• The pilots and cockpits are painted. The color of the fold of their clothes are heavily accentuated in order to be viewable once the pilots will be installed in their cockpit, canopy closed. (I'm not happy with my photos here, it makes the impression that it is badly painted, it's much nicer by eye !)

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  • On the two ventral rectangles, that look like aircraft landing gear well, the details are undersized, so I sanded them and then re-created bigger ones using brass rods and plastic strip.


  • On the gun barrels, the triangular parts are removed and replaced with scratch to better look like to the aircraft landing gear shock absorber they certainly came from on the studio model.

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  • The alignment of the guns with the wing is incorrect : the cartridge-shaped portion of the barrel is too far back from the edge of the wing, where it should be aligned. To correct this, simply cut the plug on the wing.

By the way, it is best to give a little more thickness to the sheet, to avoid having the guns to play when gluing.

Before | After


Before | After


  • Each cockpit is glued into a fuselage half and then a wedge is added to secure it.


The fuselages are then finally closed and the air intakes added. After generous sanding (it is really a kit from the 80's...), setting up strips (plastic card, U-shaped strips) on the top of the fuselage, and details on the ventral side.

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  • the wing roots are detailled with plastic strips, which also hide the horrible joint lines.


  • Same operation have to be done at the base of the fin, which here prevents it from being in direct contact with engine module (another error of the kit).

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  • The front air intakes receive, for one, the photoetched part from the upgrade kit (it needed some sanding along the edge to fit properly), and the other by a piece of plastic covered by a electric razor screen.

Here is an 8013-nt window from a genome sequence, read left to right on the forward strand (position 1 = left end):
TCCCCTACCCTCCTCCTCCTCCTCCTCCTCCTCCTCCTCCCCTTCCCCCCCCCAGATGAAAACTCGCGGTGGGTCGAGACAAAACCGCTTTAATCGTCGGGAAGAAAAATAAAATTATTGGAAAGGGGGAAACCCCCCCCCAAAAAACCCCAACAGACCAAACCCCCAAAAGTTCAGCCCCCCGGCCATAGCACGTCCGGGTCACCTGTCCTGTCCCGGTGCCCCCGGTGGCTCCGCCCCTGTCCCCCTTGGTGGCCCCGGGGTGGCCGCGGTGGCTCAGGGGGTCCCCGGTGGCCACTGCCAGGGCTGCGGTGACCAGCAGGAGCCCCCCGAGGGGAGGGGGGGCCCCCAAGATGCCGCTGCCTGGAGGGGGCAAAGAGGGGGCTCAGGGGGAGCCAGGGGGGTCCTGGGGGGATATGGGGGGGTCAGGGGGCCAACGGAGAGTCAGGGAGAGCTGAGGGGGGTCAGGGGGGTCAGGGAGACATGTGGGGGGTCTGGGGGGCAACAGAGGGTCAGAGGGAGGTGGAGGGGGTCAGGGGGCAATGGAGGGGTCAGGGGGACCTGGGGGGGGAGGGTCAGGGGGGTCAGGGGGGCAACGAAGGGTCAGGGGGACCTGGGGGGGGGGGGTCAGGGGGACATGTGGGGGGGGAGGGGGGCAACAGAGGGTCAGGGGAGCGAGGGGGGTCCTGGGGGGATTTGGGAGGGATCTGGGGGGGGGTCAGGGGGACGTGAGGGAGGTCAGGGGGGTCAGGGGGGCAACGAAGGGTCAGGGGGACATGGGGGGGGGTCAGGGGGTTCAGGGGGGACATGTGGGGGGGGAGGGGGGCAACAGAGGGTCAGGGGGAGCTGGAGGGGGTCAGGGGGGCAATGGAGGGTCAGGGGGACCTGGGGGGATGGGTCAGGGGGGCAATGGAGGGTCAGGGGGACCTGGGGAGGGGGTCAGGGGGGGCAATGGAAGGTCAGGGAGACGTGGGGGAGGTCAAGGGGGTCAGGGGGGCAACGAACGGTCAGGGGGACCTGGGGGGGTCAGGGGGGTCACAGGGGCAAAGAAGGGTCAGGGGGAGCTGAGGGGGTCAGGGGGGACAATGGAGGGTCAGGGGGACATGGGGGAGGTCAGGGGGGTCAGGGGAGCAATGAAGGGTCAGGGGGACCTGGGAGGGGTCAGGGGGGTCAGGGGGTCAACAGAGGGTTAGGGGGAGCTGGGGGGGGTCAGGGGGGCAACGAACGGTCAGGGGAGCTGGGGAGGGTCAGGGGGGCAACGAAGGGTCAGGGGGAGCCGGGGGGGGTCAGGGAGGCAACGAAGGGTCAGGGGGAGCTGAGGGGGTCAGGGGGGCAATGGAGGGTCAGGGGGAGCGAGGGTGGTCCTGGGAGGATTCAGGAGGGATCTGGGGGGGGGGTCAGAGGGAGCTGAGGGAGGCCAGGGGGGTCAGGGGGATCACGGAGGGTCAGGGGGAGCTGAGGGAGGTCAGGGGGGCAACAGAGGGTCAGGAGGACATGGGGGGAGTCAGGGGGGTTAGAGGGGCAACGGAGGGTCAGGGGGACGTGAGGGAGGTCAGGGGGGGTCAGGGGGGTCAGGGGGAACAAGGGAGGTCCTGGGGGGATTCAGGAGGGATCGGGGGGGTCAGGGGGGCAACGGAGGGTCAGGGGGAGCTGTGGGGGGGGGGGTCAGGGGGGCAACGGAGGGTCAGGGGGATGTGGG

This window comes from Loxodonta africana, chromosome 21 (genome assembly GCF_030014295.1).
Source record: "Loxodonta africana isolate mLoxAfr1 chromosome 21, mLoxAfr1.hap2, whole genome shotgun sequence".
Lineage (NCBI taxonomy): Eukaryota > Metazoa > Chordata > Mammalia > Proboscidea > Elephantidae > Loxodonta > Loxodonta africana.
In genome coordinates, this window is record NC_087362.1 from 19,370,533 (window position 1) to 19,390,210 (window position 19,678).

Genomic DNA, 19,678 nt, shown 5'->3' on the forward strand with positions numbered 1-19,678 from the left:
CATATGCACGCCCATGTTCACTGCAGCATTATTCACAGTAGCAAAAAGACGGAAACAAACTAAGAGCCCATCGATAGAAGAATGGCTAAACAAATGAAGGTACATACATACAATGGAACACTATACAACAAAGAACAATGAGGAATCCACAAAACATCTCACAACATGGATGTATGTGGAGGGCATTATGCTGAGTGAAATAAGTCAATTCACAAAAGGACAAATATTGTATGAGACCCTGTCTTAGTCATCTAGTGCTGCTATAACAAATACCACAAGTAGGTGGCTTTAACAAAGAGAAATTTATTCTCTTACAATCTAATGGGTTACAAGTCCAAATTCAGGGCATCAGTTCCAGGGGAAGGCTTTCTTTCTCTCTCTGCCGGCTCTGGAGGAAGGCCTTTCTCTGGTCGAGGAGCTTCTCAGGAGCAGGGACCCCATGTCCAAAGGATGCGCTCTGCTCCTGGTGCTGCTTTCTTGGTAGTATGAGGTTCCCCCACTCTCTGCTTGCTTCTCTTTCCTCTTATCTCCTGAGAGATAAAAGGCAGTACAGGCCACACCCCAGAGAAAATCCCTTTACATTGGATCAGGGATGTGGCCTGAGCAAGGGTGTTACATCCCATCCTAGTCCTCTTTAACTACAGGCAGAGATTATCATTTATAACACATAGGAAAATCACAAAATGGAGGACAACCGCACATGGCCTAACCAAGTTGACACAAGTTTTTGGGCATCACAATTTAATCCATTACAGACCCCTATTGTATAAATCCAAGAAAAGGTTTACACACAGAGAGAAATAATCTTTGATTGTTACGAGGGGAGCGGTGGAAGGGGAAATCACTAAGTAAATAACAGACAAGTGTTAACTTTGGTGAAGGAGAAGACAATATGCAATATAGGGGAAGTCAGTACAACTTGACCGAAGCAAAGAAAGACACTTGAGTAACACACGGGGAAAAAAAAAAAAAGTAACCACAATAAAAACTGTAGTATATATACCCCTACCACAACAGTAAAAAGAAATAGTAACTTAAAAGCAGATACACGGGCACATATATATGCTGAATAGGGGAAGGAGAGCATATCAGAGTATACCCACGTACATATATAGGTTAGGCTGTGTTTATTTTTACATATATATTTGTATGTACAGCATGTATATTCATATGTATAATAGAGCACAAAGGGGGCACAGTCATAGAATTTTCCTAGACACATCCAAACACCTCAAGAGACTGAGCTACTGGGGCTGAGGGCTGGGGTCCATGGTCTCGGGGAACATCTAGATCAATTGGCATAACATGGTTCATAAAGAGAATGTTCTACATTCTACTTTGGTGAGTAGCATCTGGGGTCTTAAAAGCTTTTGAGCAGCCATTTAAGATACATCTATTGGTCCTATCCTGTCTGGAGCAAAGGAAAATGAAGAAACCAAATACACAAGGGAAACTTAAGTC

• Curiously, the modelers of Galactica did not find a tube with a proper milling to use for the nozzles of the Viper, so they did took floors from panzer (or rail gun type like Leopold) models and shaped it around a bare tube !

This explains why the milling of the nozzles presents unusual details, with recessed rectangles in the milling, or added elements to hide holes in the original part. Obviously, Monogram and Revell missed this. Leveling down a rectangle in the milling is not hard to do, just care to avoid a disaster. For the added details, I sliced ​​strips in a 1/72 T34 Russian tank track.

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  • As it is always a nightmare to glue thermoformed canopy, this time I will going to help myself using the opaque original part of the kit as a frame. Hopefully, this will ensure a good bonding to the fuselage. I also try to keep the vertical mounts, to strengthen the thermoformed part.


To remove the unnecessary faces, I just followed smoothly the edges of the mounts with a plastic cutter and a mini saw. This done, I realized that the thermoformed part has a different height and a slightly different angle, so I finally need to adapt this frame in order for it to do the job I want it to do...


The solution provided by MMI to attach the back of the thermoformed canopy did not convinced me, so I filled it with plastic card.